Effect of carrier particle shape on dry powder inhaler performance

    loading  Checking for direct PDF access through Ovid

Abstract

The aim of this study was to characterise the aerosolisation properties of salbutamol sulphate (SS) from dry powder inhaler (DPI) formulations containing different carrier products. The difference in the elongation ratio (ER) of the different carriers was highlighted. Different set of carriers, namely commercial mannitol (CM), commercial lactose (CL), cooling crystallised mannitol (CCM), acetone crystallised mannitol (ACM) and ethanol crystallised mannitol (ECM) were used and inspected in terms of size, shape, density, crystal form, flowability, and in vitro aerosolisation performance using Multi Stage Liquid Impinger (MSLI) and Aerolizer® inhaler device. Solid-state and morphological characterization showed that CM product was in pure β-form having particles with smaller ER (CM: ER = 1.62 ± 0.04) whereas ACM and ECM mannitol particles were in pure α form with higher ER (ACM: ER = 4.83 ± 0.18, ECM: ER = 5.89 ± 0.19). CCM product crystallised as mixtures of β-form and δ-form and showed the largest variability in terms of particle shape, size, and DPI performance. Linear relationships were established showing that carrier products with higher ER have smaller bulk density (Db), smaller tap density (Dt), higher porosity (P), and poorer flow properties. In vitro aerosolisation assessments showed that the higher the ER of the carrier particles the greater the amounts of SS delivered to lower airway regions indicating enhanced DPI performance. Yet, DPI performance enhancement by increasing carrier ER reached a “limit” as increasing carrier ER from 4.83 ± 0.18 (ACM) to 5.89 ± 0.19 (ECM) did not significantly alter fine particle fraction (FPF) of SS. Also, carrier particles with higher ER were disadvantageous in terms of higher amounts of SS remained in inhaler device (drug loss) and deposited on throat. Linear relationship was established (r2 = 0.87) showing that the higher the carrier ER the lower the drug emission (EM) upon inhalation. Moreover, poorer flowability for carrier products with higher ER is disadvantageous in terms of DPI formulation dose metering and processing on handling scale. In conclusion, despite that using carrier particles with higher ER can considerably increase the amounts of drug delivered to lower airway regions; this enhancement is restricted to certain point. Also, other limitations should be taken into account including higher drug loss and poorer flowability.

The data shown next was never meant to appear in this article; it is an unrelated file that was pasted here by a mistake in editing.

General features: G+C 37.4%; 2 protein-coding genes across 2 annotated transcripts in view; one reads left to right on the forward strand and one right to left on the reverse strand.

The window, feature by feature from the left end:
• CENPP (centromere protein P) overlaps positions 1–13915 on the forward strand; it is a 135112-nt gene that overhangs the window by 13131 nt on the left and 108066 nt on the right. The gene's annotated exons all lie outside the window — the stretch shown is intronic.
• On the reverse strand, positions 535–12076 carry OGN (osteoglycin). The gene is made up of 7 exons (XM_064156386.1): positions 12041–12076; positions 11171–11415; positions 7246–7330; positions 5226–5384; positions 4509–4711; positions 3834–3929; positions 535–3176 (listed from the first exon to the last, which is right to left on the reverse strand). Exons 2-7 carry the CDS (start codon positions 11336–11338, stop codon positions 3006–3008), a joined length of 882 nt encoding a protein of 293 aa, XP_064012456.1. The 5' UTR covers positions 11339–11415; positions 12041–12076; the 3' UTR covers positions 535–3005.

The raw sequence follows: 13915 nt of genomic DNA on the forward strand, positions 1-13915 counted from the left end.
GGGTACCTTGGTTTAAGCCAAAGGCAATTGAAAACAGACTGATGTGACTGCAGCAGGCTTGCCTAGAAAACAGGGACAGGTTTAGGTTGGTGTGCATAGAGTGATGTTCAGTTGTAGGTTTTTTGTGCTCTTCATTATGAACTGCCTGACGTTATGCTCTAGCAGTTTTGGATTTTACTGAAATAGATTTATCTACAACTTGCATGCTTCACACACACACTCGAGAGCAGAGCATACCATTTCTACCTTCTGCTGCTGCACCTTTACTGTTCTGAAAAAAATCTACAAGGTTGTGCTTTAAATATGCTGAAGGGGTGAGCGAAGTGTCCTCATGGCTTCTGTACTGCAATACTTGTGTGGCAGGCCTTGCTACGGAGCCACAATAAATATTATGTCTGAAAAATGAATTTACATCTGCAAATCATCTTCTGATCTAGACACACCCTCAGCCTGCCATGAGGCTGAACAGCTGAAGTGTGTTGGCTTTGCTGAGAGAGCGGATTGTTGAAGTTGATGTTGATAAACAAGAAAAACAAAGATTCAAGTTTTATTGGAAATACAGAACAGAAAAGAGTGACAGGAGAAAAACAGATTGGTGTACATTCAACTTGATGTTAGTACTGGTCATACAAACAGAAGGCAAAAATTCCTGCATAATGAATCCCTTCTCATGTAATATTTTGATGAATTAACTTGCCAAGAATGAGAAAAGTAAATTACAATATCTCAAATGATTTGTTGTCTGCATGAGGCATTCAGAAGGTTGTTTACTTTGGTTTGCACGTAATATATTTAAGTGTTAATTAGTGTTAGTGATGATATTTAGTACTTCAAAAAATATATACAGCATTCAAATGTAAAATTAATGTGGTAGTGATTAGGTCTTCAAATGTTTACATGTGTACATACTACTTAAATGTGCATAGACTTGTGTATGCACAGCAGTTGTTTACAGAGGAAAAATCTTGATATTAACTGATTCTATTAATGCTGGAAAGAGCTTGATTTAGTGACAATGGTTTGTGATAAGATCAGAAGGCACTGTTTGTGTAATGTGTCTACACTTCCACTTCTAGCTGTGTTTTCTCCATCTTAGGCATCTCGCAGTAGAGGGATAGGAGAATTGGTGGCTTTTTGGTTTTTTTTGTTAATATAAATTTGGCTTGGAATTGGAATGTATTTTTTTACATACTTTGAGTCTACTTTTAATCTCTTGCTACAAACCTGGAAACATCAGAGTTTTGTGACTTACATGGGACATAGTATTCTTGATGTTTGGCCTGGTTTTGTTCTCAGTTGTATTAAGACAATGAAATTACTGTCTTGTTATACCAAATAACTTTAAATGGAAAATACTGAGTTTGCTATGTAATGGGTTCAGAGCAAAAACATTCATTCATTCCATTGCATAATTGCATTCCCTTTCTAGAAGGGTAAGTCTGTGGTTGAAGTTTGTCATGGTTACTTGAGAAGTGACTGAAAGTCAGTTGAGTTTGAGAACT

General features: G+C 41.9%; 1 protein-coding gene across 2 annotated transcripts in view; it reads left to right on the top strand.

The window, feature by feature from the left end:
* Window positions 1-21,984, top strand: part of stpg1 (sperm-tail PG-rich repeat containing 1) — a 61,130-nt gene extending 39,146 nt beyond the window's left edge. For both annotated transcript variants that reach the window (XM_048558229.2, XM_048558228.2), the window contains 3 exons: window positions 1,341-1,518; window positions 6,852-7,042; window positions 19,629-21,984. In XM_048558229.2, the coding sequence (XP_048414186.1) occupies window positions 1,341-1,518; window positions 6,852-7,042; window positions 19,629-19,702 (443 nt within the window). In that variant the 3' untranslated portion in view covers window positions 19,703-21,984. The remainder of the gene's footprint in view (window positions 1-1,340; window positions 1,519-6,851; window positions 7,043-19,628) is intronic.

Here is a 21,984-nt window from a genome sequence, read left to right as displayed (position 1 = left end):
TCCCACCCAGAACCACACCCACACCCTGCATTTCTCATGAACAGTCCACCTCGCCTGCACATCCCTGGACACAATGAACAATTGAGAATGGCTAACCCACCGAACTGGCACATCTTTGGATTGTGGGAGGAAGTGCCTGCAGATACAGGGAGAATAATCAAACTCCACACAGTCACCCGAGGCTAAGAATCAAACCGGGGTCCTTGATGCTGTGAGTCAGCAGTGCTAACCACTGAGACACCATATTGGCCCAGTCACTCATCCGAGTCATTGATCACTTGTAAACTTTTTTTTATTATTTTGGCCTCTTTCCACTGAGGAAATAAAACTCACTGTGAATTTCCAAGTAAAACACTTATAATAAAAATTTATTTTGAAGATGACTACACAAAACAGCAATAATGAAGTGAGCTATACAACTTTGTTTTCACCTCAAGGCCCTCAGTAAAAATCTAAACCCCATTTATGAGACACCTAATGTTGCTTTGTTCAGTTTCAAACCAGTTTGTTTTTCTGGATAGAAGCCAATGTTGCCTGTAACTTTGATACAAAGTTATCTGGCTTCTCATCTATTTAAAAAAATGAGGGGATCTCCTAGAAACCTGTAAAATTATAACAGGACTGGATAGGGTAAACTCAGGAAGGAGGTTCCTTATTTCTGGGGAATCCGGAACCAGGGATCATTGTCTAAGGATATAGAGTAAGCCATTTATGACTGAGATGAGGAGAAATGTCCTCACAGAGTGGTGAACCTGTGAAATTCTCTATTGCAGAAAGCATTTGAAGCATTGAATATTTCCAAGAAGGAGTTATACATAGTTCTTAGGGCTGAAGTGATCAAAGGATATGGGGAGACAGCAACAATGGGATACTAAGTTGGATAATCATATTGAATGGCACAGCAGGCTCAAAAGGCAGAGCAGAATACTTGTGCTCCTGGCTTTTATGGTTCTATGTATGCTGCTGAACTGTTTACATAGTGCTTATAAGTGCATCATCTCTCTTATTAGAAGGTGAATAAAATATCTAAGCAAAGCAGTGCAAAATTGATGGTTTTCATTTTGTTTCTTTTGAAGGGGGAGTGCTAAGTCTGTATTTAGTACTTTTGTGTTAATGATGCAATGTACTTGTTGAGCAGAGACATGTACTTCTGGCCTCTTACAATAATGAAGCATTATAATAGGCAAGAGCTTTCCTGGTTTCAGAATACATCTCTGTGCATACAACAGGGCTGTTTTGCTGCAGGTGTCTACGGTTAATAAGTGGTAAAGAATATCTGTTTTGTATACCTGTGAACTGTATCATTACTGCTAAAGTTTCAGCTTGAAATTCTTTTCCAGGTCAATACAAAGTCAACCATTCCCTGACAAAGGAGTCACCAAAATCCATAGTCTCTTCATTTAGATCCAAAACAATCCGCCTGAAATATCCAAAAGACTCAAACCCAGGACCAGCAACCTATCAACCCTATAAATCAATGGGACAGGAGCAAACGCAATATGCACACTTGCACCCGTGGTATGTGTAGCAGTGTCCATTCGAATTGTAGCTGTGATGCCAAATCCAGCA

Related Topics

    loading  Loading Related Articles